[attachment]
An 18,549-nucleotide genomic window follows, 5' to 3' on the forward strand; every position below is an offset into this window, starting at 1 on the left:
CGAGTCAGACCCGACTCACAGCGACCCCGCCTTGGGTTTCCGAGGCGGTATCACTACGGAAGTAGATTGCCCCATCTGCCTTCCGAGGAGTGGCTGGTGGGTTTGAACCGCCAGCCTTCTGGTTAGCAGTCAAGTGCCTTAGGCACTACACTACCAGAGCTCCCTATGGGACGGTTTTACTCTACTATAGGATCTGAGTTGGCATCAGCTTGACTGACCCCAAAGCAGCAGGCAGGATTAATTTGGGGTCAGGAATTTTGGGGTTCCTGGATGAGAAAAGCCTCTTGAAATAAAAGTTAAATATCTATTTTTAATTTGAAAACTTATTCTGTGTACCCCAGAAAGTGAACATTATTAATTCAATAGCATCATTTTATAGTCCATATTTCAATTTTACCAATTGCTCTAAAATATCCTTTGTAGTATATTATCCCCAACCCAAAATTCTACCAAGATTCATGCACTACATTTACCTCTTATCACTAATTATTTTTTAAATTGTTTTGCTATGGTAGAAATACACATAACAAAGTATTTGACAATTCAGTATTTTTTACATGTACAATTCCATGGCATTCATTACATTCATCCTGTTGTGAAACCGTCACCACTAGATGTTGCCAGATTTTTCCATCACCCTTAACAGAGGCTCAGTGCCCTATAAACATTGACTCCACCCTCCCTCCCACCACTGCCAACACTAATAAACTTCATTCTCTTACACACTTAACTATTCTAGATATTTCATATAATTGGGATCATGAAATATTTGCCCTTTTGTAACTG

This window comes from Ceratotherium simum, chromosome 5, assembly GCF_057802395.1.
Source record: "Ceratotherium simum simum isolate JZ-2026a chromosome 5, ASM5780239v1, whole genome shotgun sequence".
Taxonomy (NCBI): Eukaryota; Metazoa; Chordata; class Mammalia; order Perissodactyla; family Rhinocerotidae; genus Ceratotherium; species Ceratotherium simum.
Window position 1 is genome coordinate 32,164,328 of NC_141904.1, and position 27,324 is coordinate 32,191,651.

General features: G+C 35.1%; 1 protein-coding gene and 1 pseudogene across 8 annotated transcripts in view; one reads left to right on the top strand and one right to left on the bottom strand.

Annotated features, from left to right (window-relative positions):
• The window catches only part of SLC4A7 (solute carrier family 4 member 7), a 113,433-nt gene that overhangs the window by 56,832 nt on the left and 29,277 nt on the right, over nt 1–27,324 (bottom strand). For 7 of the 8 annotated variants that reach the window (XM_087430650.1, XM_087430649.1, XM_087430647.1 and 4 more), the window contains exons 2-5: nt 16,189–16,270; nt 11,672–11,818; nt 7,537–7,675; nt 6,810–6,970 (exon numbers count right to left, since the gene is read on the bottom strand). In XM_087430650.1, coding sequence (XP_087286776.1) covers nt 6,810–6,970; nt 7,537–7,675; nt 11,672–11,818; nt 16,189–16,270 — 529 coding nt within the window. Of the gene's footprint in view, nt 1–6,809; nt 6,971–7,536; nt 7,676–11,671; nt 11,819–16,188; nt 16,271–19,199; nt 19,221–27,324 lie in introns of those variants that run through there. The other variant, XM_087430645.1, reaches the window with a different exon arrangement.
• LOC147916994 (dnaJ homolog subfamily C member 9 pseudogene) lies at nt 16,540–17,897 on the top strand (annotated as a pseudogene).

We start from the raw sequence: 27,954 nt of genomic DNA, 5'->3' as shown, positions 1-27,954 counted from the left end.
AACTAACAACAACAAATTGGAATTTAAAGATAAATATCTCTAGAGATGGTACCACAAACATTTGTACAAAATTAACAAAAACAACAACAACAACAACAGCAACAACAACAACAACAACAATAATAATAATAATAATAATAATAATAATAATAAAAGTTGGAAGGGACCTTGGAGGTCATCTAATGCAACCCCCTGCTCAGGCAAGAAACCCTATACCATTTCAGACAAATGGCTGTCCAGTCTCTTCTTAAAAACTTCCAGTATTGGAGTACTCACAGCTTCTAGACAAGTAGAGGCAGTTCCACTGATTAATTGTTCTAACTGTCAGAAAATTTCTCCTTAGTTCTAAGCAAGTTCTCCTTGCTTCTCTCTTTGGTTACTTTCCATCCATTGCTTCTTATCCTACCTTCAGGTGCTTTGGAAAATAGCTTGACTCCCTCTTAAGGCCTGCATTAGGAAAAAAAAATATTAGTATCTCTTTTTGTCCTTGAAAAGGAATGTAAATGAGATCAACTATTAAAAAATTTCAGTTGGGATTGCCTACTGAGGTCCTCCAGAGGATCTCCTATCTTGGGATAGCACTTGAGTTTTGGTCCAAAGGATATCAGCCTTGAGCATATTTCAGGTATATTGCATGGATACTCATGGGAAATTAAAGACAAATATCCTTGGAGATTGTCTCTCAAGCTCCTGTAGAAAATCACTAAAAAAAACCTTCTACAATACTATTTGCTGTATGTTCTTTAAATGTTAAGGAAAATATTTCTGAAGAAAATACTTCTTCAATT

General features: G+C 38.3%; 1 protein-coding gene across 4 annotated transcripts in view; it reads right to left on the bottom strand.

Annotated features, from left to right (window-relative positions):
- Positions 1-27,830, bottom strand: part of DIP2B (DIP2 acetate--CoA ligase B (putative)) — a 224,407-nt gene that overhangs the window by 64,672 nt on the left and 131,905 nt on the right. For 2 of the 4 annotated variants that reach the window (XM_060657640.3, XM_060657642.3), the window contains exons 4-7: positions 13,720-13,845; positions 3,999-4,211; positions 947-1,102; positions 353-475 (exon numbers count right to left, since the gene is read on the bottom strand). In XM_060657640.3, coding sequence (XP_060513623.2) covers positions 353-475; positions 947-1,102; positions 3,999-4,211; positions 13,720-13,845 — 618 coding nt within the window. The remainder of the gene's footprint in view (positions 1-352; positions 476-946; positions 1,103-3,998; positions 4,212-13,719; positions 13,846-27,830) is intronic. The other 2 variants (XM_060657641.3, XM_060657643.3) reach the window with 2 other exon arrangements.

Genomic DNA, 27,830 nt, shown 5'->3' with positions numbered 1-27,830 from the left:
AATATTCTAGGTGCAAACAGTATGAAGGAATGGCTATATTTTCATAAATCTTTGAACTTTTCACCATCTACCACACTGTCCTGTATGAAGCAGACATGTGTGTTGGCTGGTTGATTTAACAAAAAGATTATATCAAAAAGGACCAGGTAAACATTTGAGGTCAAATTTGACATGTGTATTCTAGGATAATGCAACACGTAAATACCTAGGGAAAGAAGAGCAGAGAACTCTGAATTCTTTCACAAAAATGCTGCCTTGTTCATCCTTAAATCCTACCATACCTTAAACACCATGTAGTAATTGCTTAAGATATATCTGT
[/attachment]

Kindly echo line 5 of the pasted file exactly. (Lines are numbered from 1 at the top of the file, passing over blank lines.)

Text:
Taxonomy (NCBI): Eukaryota; Metazoa; Chordata; class Mammalia; order Perissodactyla; family Rhinocerotidae; genus Ceratotherium; species Ceratotherium simum.